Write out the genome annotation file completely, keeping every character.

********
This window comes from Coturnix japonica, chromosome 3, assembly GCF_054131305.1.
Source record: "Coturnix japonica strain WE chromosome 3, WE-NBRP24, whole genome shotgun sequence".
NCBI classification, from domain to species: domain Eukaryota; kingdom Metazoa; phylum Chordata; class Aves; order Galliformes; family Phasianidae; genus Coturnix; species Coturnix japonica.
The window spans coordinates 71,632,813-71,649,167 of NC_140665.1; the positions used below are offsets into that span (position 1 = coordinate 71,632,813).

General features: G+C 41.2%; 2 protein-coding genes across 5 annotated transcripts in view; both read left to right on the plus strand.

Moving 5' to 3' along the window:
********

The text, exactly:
This window comes from Coturnix japonica, chromosome 3, assembly GCF_054131305.1.
Source record: "Coturnix japonica strain WE chromosome 3, WE-NBRP24, whole genome shotgun sequence".
NCBI classification, from domain to species: domain Eukaryota; kingdom Metazoa; phylum Chordata; class Aves; order Galliformes; family Phasianidae; genus Coturnix; species Coturnix japonica.
The window spans coordinates 71,632,813-71,649,167 of NC_140665.1; the positions used below are offsets into that span (position 1 = coordinate 71,632,813).

General features: G+C 41.2%; 2 protein-coding genes across 5 annotated transcripts in view; both read left to right on the plus strand.

Moving 5' to 3' along the window: